7 Types of Meetings that Are a Waste of Time

Image of a conference room and the phrase, 7 Types of Meetings that are a Waste of TimeDo you ever wonder if certain meetings are necessary?

Are you tired of spending energy planning and organizing meetings that really shouldn’t be held in the first place?

In this post, I uncover seven common meeting types that really aren’t worth your time.

The “Let’s Meet Because it Seems Like a Good Idea” Meeting

Let’s be realistic: holding a meeting isn’t a good idea in and of itself.

A meeting is an event where you can solve a problem, tackle a challenge, or address otherwise sticky issues and situations.

Yes, the process of organizing a meeting date, time, location, as well as attendees, may seem like work on the surface, but the real work takes place during the meeting itself.

If you cannot define what your goals are for a meeting, you probably shouldn’t hold the meeting in the first place.

The “We’ll Only Review Past/Already Known Information” Meeting

While it’s important to review past or existing information, this shouldn’t be the only information you discuss in a meeting.

In most cases, your focus should be firmly planted in the present and the near future.

After all, you’re meeting with others to review information, discuss items, and come to a conclusion or plan of action.

Rehashing information that is already well-known, or going over decisions that have already been made, with no other goal, is fool hearty.

The “Listen to Me” Meeting

Have you ever attended a meeting where one person takes the floor and talks on for hours and hours? Yeah, we’ve all been there.

Now, this isn’t to say that one person talking is a bad thing, but having that person talk for a long time, with no end in sight, or on subjects that don’t relate at all to the meeting’s goal, can be a real buzz killer.

Unfortunately, this type of meeting is one of those where you really don’t have much say, especially if the person doing the talking is your boss, supervisor, or superior!

You can take care however to recognize the symptoms of a “Listen to Me” meeting, so you can at least prepare yourself mentally, and perhaps attempt to clear your schedule for the rest of your day.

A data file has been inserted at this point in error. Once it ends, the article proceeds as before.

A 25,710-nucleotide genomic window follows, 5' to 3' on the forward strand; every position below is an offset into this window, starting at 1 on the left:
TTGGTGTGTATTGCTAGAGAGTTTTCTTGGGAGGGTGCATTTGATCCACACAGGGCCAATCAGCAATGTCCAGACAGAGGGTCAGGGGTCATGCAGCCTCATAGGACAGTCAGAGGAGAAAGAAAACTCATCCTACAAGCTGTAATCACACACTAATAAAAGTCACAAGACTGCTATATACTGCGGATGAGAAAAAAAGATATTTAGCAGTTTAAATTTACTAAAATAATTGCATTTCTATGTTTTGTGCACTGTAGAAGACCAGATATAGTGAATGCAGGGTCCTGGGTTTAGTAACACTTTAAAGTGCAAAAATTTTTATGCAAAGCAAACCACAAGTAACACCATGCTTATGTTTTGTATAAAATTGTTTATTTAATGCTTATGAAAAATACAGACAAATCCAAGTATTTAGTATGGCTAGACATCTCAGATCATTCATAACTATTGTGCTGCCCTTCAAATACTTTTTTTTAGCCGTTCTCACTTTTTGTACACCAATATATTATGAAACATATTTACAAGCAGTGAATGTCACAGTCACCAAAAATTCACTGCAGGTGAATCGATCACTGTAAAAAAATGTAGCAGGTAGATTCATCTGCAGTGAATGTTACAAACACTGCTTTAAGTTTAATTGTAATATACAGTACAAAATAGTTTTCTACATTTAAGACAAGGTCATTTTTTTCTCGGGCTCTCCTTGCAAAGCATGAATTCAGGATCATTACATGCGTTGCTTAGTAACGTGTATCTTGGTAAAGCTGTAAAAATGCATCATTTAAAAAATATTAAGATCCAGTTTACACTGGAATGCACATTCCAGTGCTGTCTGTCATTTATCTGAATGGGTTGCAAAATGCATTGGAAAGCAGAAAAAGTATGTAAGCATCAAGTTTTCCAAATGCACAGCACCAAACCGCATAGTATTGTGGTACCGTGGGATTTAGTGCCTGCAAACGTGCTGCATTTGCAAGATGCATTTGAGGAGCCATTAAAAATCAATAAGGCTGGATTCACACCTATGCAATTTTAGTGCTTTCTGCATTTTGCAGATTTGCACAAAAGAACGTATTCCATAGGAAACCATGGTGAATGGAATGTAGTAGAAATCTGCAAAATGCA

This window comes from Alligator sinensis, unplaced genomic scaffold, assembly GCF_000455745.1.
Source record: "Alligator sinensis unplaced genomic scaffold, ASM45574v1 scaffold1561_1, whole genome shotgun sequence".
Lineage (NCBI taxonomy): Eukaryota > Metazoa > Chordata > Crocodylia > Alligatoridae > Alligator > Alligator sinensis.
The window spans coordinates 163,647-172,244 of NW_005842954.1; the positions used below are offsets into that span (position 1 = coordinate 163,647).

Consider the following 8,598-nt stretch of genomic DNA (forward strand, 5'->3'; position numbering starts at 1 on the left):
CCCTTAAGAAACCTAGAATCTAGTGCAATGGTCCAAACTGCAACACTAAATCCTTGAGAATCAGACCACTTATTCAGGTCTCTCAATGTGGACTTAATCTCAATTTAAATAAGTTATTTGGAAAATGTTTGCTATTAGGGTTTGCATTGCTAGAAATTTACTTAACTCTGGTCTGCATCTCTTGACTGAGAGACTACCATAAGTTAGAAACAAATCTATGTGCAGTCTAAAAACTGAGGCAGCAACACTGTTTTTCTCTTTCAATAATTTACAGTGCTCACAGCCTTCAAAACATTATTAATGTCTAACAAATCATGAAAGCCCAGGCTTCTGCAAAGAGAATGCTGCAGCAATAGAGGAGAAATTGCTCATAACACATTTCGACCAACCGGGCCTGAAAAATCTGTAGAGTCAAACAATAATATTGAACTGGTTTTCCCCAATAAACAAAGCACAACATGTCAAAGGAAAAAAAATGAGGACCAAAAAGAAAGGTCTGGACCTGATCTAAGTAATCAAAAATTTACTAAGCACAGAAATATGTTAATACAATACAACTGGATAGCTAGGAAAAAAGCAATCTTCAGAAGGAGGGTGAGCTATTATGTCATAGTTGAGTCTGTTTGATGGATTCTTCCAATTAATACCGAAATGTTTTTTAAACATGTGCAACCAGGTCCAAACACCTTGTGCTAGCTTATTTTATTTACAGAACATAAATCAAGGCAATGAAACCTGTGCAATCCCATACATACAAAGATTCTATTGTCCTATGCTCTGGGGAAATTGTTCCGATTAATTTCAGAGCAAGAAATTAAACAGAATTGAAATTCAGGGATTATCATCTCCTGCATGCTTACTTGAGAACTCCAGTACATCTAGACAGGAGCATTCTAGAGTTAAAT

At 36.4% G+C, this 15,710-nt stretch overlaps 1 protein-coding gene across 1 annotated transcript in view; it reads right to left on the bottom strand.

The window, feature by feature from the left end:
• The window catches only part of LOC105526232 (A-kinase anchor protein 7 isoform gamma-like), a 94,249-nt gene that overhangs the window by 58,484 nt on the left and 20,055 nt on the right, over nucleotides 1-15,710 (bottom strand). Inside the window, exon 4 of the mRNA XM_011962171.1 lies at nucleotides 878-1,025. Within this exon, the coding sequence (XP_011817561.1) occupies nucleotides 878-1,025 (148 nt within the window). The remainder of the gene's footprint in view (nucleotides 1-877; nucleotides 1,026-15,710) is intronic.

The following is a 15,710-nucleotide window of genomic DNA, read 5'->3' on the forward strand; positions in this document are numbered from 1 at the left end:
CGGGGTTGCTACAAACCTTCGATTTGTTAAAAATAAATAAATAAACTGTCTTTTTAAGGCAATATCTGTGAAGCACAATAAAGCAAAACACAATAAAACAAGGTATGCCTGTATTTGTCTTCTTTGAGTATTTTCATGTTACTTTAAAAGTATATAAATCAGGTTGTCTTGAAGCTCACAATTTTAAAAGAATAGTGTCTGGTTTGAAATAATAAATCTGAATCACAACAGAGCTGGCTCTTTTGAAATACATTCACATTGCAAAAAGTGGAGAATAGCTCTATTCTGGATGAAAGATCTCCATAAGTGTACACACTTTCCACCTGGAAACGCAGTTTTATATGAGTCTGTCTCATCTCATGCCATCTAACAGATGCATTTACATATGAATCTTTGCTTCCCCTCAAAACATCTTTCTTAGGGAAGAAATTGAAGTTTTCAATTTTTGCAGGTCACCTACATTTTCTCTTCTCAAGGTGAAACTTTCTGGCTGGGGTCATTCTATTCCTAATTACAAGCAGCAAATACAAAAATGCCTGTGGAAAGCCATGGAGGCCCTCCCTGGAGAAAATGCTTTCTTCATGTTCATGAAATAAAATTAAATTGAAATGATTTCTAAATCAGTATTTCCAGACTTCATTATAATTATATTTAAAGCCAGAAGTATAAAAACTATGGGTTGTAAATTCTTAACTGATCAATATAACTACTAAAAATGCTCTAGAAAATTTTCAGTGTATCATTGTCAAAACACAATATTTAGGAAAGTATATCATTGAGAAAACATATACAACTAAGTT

The “I Don’t Actually Have Enough Information to Hold a Meeting” Meeting

This breed of meeting is similar to the “Let’s Meet Because it Seems Like a Good Idea” and “Only Review Past/Already Known Information” meetings.

For some reason or another, someone is itching to hold a meeting, but does not have enough information, data, resources, or testimonials, to make a case of bringing a meeting to order.

It’s almost like having a someone invite you over to their house specifically for some delicious coffee and cake, and when you arrive at their front door, they exclaim they don’t have any coffee, or cake, in the house. Hmm…

To combat this, make sure there is enough information to be reviewed, exchanged, discussed, probed, or debated from the start. If not, you may want to rethink holding that meeting.

The “No Agenda Meeting”

Holding a meeting without an agenda is like….

  • A smart phone without internet connectivity
  • A shoe without a sole
  • A refrigerator without any food

…and so on, and so forth.

It’s time for some tough, yet realistic advice: you need an agenda for your meeting. Period.

An agenda helps you to stay on schedule, and stay on target when it comes to discussing different items during your meeting.

Need help creating an agenda? Check out this post for some helpful tips.

The “Let’s Chat for a Few Minutes” Meeting

“Do you have a few minutes to talk?” This is probably one of the most unrecognized meetings out there. That innocent statement can derail even the tightest schedule.

If you really need to speak with someone, make a point to schedule the meeting for a certain time and date.

You and your meeting invitee will feel better knowing you’ve set aside a specific time to chat, plus the rest of the items on your schedule won’t be threatened by an impromptu conversation.

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The “Let’s Invite Everyone!” Meeting

Meeting attendees should be selected with care. It doesn’t matter if you’re hosting a business meeting, or a meeting of a more personal matter. Not everyone should be invited to every meeting.

Here’s a fun example. Let’s say, you and your friends are organizing a surprise birthday party for your friend, Jill. You’re planning a meeting to discuss the food, decorations, cake, music, and games.

Would you extend an invitation to this planning meeting to Jill? Of course you wouldn’t. Besides being downright silly, there’s no need for you to waste your time, or anyone else’s. It spoils the surprise.

When it comes to holding business meetings, the same concept applies. Should someone actually be invited to a meeting…or not? Does their work relate to the goals at hand? Will they be able to actually contribute to the meeting? Would their talents be better served elsewhere during the meeting?

How about you? Which of these meetings do you find yourself sitting in on a regular basis? Are there any other meeting types you’d like to add to this list. Join the conversation and leave a comment below!

Follow Rashelle:
Rashelle Isip is a New York City-based professional organizer and productivity consultant who helps people get organized so they can stress less, have more fun, and be happier at home. Her work has been featured in Good Housekeeping, Fast Company, Cosmopolitan, The Washington Post, Business Insider, and The Atlantic. Get access to her free guide, 10 Simple Ways to Make Your To-Do Lists More Effective, by clicking here.